How Dimmer Switches Work?
However, not all light bulbs are compatible with dimmer switches. Dimming switches work by affecting the voltage and not the wattage. With the incorrect dimming switch, certain light bulbs will get the wrong voltage and create problems.
The incandescent bulb and its close relative the halogen bulb are the most utilitarian light bulbs because they work with any dimmer switch. They only burn out if the voltage is too much for them but not if the voltage is underneath their capacity.
To use a dimmer with a fluorescent light, the bulb must have a dimmable ballast. Besides, consumers should get a dimmer that specifically says that is compatible with fluorescent lights. Even with a dimmable fluorescent bulb, at the lower light range, the bulb may just turn off. Another issue is that they may not turn on correctly when using one or more dimmers in different locations.
LED light bulbs dim lower than fluorescent bulbs but the dimming range is determined by the bulb's circuitry. The LED also is prone to turning off at the lower light range, and it too may perform incorrectly with one or more dimmers. While an incandescent bulb will flicker with voltage fluctuations, an LED may shut off or flicker excessively.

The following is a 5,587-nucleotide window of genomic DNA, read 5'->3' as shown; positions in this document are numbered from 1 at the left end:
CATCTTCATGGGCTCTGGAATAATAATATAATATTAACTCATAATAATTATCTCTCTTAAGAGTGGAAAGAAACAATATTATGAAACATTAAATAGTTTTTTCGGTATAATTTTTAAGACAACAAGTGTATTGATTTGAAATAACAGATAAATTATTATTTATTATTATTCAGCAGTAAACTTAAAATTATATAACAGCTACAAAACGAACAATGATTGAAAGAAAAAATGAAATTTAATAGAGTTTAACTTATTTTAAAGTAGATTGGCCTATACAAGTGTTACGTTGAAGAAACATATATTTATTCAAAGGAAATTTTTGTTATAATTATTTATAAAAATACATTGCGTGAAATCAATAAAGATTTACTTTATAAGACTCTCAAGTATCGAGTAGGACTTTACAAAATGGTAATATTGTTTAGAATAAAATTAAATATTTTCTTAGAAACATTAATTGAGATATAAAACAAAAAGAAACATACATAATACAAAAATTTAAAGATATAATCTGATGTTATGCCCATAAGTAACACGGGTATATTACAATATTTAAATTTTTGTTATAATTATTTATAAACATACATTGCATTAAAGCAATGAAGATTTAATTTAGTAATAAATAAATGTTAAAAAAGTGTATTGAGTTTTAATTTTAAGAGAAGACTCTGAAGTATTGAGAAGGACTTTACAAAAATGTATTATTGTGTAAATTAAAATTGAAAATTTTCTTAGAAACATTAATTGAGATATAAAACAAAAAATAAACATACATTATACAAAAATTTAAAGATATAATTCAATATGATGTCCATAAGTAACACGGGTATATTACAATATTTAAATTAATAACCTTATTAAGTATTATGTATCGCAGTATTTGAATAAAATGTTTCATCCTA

When buying, a consumer should remember that incandescent bulbs dim from zero to 100 percent while fluorescent and LED bulbs can only lower to 10 to 20 percent of minimum value, so homeowners may not be able to achieve the level of ambience desired. In addition, fluorescent and LED bulbs require more expensive and complicated dimming switches. However in the long run, LED and fluorescent bulbs provide significant energy savings.